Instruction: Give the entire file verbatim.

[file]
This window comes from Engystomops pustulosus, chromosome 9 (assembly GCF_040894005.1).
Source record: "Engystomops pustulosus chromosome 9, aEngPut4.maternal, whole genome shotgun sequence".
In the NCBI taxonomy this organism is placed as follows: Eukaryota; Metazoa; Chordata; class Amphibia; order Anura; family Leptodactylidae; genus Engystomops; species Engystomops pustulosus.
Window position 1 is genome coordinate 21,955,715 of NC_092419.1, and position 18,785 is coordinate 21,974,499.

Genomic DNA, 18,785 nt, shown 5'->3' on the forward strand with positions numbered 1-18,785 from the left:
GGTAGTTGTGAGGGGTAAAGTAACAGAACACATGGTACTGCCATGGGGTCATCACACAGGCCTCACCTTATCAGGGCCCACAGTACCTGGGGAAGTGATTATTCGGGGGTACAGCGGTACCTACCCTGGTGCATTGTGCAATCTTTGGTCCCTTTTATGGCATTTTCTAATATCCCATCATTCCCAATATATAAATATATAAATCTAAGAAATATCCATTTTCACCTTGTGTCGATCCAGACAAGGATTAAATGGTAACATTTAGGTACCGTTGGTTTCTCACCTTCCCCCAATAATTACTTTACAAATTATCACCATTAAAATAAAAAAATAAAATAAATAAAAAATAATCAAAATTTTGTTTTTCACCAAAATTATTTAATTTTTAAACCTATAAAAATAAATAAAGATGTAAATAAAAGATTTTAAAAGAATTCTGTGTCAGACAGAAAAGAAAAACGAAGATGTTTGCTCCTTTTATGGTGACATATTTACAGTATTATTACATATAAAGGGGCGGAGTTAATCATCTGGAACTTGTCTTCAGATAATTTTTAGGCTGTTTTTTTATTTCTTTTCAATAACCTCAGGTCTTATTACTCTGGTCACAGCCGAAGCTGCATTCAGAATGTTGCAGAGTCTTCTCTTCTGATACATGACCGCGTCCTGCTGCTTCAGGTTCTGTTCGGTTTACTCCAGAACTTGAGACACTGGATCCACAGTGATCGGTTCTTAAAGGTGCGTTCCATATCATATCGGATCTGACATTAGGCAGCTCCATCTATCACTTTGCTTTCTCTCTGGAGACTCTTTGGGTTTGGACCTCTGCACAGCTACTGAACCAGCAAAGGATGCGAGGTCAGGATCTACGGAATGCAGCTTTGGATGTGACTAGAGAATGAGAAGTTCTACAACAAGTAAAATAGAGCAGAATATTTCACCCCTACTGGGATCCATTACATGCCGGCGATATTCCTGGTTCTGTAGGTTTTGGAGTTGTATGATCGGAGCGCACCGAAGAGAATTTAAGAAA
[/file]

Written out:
This window comes from Engystomops pustulosus, chromosome 9 (assembly GCF_040894005.1).
Source record: "Engystomops pustulosus chromosome 9, aEngPut4.maternal, whole genome shotgun sequence".
In the NCBI taxonomy this organism is placed as follows: Eukaryota; Metazoa; Chordata; class Amphibia; order Anura; family Leptodactylidae; genus Engystomops; species Engystomops pustulosus.
Window position 1 is genome coordinate 21,955,715 of NC_092419.1, and position 18,785 is coordinate 21,974,499.

Genomic DNA, 18,785 nt, shown 5'->3' on the forward strand with positions numbered 1-18,785 from the left:
GGTAGTTGTGAGGGGTAAAGTAACAGAACACATGGTACTGCCATGGGGTCATCACACAGGCCTCACCTTATCAGGGCCCACAGTACCTGGGGAAGTGATTATTCGGGGGTACAGCGGTACCTACCCTGGTGCATTGTGCAATCTTTGGTCCCTTTTATGGCATTTTCTAATATCCCATCATTCCCAATATATAAATATATAAATCTAAGAAATATCCATTTTCACCTTGTGTCGATCCAGACAAGGATTAAATGGTAACATTTAGGTACCGTTGGTTTCTCACCTTCCCCCAATAATTACTTTACAAATTATCACCATTAAAATAAAAAAATAAAATAAATAAAAAATAATCAAAATTTTGTTTTTCACCAAAATTATTTAATTTTTAAACCTATAAAAATAAATAAAGATGTAAATAAAAGATTTTAAAAGAATTCTGTGTCAGACAGAAAAGAAAAACGAAGATGTTTGCTCCTTTTATGGTGACATATTTACAGTATTATTACATATAAAGGGGCGGAGTTAATCATCTGGAACTTGTCTTCAGATAATTTTTAGGCTGTTTTTTTATTTCTTTTCAATAACCTCAGGTCTTATTACTCTGGTCACAGCCGAAGCTGCATTCAGAATGTTGCAGAGTCTTCTCTTCTGATACATGACCGCGTCCTGCTGCTTCAGGTTCTGTTCGGTTTACTCCAGAACTTGAGACACTGGATCCACAGTGATCGGTTCTTAAAGGTGCGTTCCATATCATATCGGATCTGACATTAGGCAGCTCCATCTATCACTTTGCTTTCTCTCTGGAGACTCTTTGGGTTTGGACCTCTGCACAGCTACTGAACCAGCAAAGGATGCGAGGTCAGGATCTACGGAATGCAGCTTTGGATGTGACTAGAGAATGAGAAGTTCTACAACAAGTAAAATAGAGCAGAATATTTCACCCCTACTGGGATCCATTACATGCCGGCGATATTCCTGGTTCTGTAGGTTTTGGAGTTGTATGATCGGAGCGCACCGAAGAGAATTTAAGAAA